Nimmo Bay Wilderness Resort has been selected as one of the National Geographic Society's 24 sustainable Unique Lodges of the World.

North Island resort joins exclusive company

Nimmo Bay Wilderness Resort named one of 24 worldwide sustainable resorts by National Geographic Society

  • Jan. 19, 2015 9:00 a.m.

PORT McNEILL—Thirty-five years after its humble founding in the remote region between Vancouver Island and the lower B.C. mainland, Nimmo Bay Wilderness Resort has been recognized as one of only 24 sustainable worldwide destinations sanctioned by the National Geographic Society.

Nimmo Bay Wilderness Resort was announced as a charter member of the newly created National Geographic Society Unique Lodges of the World, further enhancing its commitment to sustainability, which has been one of the pillars of business of the family-owned business for more than three decades.

“When we were first approached by National Geographic to join as one of their charter members of the Unique Lodges of the World, we knew that the collection of properties they would choose would share the same passion for the environment that we have at Nimmo Bay,” says Fraser Murray, owner and operator of Nimmo Bay Wilderness Resort. “We’re excited to work with National Geographic to share our vision for sustainable travel through the Great Bear Rainforest on the coast of British Columbia.”

To coincide with joining as a charter member, Nimmo Bay Wilderness Resort will be offering guests who book through National Geographic a private sunset cruise aboard the Resort’s newest boat, The Faunz, to Wells Pass near Nimmo Bay. One of the most common areas to see resident whales and dolphins playing, Wells Pass also offers an ideal setting for witnessing a breathtaking sunset in the Great Bear Rainforest over a gourmet dinner.

Nimmo Bay Wilderness Resort has focused on sustainability and sustainable travel since the beginning when, in 1982, founders Craig and Deborah Murray installed their own water-powered hydroelectric system (a Pelton wheel) at the base of a Mount Stephens waterfall. Continuing that legacy today, the Resort incorporates sustainable practices at all levels, including serving locally and ethically caught wild Pacific salmon and seafood; supporting and purchasing from local suppliers; using environmentally friendly spa, bath, and cleaning products; maintaining a robust catch-and-release fishing policy; and continuing to develop an ongoing relationship with Aboriginal partners for cultural and naturalist tours. In addition, guest accommodations, operational buildings and staff quarters are built on the water, along the edge of the forest, and on a rocky promontory, ensuring that the Resort’s presence has not impacted the surrounding forest or disturbed the wildlife habitat.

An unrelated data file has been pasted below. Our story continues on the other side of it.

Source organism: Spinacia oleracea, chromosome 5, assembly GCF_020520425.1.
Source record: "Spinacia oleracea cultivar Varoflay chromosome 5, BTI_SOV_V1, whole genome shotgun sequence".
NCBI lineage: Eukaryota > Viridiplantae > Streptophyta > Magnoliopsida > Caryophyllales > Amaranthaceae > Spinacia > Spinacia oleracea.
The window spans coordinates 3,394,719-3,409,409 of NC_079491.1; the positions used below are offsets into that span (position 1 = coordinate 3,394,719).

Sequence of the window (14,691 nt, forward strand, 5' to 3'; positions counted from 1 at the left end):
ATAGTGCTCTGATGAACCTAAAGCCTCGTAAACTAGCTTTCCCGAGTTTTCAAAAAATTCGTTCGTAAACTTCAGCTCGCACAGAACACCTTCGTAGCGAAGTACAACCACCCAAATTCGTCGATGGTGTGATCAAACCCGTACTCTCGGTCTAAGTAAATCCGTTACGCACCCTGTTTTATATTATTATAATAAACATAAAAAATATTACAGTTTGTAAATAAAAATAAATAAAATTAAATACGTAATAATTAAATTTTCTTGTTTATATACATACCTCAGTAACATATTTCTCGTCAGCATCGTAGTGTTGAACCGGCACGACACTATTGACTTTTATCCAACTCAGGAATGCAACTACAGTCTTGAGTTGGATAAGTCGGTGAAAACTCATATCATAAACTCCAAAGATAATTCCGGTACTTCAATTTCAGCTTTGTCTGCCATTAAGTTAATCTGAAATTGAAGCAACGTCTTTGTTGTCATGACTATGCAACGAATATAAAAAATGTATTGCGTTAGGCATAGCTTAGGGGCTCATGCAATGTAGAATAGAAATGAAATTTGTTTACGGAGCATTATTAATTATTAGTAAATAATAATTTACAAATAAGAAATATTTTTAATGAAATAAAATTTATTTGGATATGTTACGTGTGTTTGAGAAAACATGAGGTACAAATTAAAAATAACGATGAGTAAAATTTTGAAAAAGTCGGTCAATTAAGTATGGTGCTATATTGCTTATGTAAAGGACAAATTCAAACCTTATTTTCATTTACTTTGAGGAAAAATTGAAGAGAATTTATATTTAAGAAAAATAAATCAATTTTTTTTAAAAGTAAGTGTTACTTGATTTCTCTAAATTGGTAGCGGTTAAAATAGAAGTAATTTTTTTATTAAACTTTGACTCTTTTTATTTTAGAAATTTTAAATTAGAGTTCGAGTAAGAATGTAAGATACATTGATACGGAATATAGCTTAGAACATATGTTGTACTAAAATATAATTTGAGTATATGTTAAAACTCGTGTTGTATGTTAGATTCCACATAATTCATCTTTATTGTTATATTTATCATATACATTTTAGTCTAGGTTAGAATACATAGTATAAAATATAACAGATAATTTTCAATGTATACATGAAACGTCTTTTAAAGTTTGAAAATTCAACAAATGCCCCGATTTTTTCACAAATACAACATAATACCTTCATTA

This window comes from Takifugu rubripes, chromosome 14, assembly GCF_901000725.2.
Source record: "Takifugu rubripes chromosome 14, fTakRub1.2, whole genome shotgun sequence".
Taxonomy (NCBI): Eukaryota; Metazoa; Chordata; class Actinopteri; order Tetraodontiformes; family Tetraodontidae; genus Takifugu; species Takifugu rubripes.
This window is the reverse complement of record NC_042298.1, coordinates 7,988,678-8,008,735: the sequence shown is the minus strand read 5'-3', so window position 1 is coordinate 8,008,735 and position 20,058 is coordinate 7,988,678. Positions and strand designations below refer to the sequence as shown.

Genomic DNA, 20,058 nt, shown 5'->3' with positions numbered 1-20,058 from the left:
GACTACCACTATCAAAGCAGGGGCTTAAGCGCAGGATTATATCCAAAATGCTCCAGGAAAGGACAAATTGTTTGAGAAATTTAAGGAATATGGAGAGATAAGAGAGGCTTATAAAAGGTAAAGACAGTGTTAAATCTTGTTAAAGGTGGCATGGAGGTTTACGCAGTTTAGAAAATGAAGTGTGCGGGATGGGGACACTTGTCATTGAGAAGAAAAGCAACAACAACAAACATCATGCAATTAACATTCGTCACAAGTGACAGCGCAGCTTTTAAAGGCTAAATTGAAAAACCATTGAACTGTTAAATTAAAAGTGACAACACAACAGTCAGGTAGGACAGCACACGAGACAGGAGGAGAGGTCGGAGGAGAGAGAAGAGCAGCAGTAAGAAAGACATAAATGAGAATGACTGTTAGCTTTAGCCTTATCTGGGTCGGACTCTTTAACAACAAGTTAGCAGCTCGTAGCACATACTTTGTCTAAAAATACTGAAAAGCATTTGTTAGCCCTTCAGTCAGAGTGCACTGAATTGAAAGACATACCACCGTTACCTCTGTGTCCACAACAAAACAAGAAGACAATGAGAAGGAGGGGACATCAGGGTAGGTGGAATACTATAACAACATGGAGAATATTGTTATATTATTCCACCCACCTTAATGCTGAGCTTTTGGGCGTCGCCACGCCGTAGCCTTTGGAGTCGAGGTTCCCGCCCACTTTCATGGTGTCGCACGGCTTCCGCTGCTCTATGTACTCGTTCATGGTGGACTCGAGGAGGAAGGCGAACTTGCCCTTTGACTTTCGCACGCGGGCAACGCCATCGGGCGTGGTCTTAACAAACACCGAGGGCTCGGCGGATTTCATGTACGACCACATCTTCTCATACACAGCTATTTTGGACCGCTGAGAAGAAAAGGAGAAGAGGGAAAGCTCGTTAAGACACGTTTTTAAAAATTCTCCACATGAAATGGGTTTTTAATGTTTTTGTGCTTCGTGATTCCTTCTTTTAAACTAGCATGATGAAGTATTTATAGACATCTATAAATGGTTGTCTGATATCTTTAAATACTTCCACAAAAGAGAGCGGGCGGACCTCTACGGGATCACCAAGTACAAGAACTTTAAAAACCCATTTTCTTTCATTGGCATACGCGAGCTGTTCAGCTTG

Nimmo Bay Wilderness Resort and Fogo Island Inn in Newfoundland & Labrador are the two Canadian experiences chosen as charter members of the collection of worldwide properties.

“It’s one of 24 in the world,” Craig Murray quipped. “That’s not bad.”

Each lodge chosen as a charter member offers an outstanding guest experience while supporting the protection of cultural and natural heritage and embracing sustainable tourism practices. The initial collection — numbering 24 properties on six continents — further builds National Geographic’s travel portfolio, which includes National Geographic Expeditions, Traveler magazine, travel books, photography courses and the @NatGeoTravel digital and photography community.

 

Get local stories you won't find anywhere else right to your inbox.
Sign up here

Just Posted

Port McNeill council tackles the issue of AirBnBs

Council wants a public hearing to identify options for short-term rentals in Port McNeill.

Port McNeill council roundup: Feb. 11 meeting

Various stories from Port McNeill council’s Feb. 11 meeting.

Forestry workers vote for new agreement, ending 8-month strike on Vancouver Island

Wage increases, higher premiums and contract language part of new agreement

REVIEW: Poetry helps Conshinz heal from brain trauma

The Book of 1000 Poems, Volumes 1-4, by Conshinz, a.k.a. Port Alice… Continue reading

Meet the new owner of the Scarlet Ibis Pub & Restaurant

Kevin Foley is originally from Regina, Saskatchewan.

VIDEO: Ottawa wants quick, peaceful resolution to pipeline protests, Trudeau says

The protests have manifested themselves as blockades on different rail lines across the country

New highway proposed between Alberta and B.C.

The route would connect Red Deer to Kamloops

Wet’suwet’en and B.C. government have been talking Aboriginal title for a year

Coastal GasLink says it has agreements with all 20 elected First Nations councils along the 670-kilometre route

Trudeau tightlipped on plan to end protests ‘quickly and peacefully’

The prime minister, who cancelled a two-day trip to Barbados this week to deal with the crisis at home

B.C. budget expected to stay the course as economic growth moderates

Finance minister said ICBC costs have affected budget

Canadian standards for coronavirus protection to be reviewed, health agency says

The protocols set out how health workers should protect themselves and their patients

Monday marks one-year anniversary of man missing from Langley

42-year-old B.C. man, Searl Smith, was last seen leaving Langley Memorial Hospital on Feb. 17, 2019

BC Ferries sailings filling up Family Day Monday

More than 20 sailings added between Swartz Bay and Tsawwassen for long weekend

Amtrak warns of delays as railways from Seattle to B.C. blocked by Wet’suwet’en supporters

Coastal GasLink said it’s signed benefits agreements with all 20 elected band councils along pipeline route

Most Read